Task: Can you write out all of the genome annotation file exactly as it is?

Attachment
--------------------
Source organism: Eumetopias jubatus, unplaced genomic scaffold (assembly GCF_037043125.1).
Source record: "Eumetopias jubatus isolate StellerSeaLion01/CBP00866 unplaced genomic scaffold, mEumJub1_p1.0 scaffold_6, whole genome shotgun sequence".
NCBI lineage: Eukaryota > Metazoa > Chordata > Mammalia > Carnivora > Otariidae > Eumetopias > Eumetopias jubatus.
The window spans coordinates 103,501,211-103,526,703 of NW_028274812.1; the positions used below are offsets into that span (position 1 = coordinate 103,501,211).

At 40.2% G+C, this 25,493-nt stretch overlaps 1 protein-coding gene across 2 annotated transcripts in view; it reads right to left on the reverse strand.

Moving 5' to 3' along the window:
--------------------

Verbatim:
Source organism: Eumetopias jubatus, unplaced genomic scaffold (assembly GCF_037043125.1).
Source record: "Eumetopias jubatus isolate StellerSeaLion01/CBP00866 unplaced genomic scaffold, mEumJub1_p1.0 scaffold_6, whole genome shotgun sequence".
NCBI lineage: Eukaryota > Metazoa > Chordata > Mammalia > Carnivora > Otariidae > Eumetopias > Eumetopias jubatus.
The window spans coordinates 103,501,211-103,526,703 of NW_028274812.1; the positions used below are offsets into that span (position 1 = coordinate 103,501,211).

At 40.2% G+C, this 25,493-nt stretch overlaps 1 protein-coding gene across 2 annotated transcripts in view; it reads right to left on the reverse strand.

Moving 5' to 3' along the window: